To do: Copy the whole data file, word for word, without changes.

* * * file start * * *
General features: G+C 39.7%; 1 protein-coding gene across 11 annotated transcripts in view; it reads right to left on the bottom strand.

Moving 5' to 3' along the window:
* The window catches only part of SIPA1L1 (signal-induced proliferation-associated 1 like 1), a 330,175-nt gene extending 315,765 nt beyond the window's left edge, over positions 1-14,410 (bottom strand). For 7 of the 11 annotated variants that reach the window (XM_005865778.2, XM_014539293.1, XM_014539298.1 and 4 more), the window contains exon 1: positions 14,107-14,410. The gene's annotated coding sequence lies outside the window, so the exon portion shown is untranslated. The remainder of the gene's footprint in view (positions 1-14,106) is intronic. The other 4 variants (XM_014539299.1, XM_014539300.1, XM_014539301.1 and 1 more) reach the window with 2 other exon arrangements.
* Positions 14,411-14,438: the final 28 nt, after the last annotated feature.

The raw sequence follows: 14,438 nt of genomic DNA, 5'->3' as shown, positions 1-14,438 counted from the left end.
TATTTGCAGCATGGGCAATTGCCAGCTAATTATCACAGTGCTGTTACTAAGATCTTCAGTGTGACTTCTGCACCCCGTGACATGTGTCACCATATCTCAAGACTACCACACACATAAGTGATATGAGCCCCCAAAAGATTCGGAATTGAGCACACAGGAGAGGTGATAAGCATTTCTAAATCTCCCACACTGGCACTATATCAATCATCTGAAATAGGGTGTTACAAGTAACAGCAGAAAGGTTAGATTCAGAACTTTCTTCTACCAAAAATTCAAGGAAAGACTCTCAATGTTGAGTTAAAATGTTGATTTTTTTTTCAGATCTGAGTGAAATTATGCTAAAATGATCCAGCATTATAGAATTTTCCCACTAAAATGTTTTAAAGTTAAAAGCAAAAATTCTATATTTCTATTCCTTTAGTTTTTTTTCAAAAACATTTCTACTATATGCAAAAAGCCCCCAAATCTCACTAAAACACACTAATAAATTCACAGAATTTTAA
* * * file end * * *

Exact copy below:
General features: G+C 39.7%; 1 protein-coding gene across 11 annotated transcripts in view; it reads right to left on the bottom strand.

Moving 5' to 3' along the window:
* The window catches only part of SIPA1L1 (signal-induced proliferation-associated 1 like 1), a 330,175-nt gene extending 315,765 nt beyond the window's left edge, over positions 1-14,410 (bottom strand). For 7 of the 11 annotated variants that reach the window (XM_005865778.2, XM_014539293.1, XM_014539298.1 and 4 more), the window contains exon 1: positions 14,107-14,410. The gene's annotated coding sequence lies outside the window, so the exon portion shown is untranslated. The remainder of the gene's footprint in view (positions 1-14,106) is intronic. The other 4 variants (XM_014539299.1, XM_014539300.1, XM_014539301.1 and 1 more) reach the window with 2 other exon arrangements.
* Positions 14,411-14,438: the final 28 nt, after the last annotated feature.

The raw sequence follows: 14,438 nt of genomic DNA, 5'->3' as shown, positions 1-14,438 counted from the left end.
TATTTGCAGCATGGGCAATTGCCAGCTAATTATCACAGTGCTGTTACTAAGATCTTCAGTGTGACTTCTGCACCCCGTGACATGTGTCACCATATCTCAAGACTACCACACACATAAGTGATATGAGCCCCCAAAAGATTCGGAATTGAGCACACAGGAGAGGTGATAAGCATTTCTAAATCTCCCACACTGGCACTATATCAATCATCTGAAATAGGGTGTTACAAGTAACAGCAGAAAGGTTAGATTCAGAACTTTCTTCTACCAAAAATTCAAGGAAAGACTCTCAATGTTGAGTTAAAATGTTGATTTTTTTTTCAGATCTGAGTGAAATTATGCTAAAATGATCCAGCATTATAGAATTTTCCCACTAAAATGTTTTAAAGTTAAAAGCAAAAATTCTATATTTCTATTCCTTTAGTTTTTTTTCAAAAACATTTCTACTATATGCAAAAAGCCCCCAAATCTCACTAAAACACACTAATAAATTCACAGAATTTTAA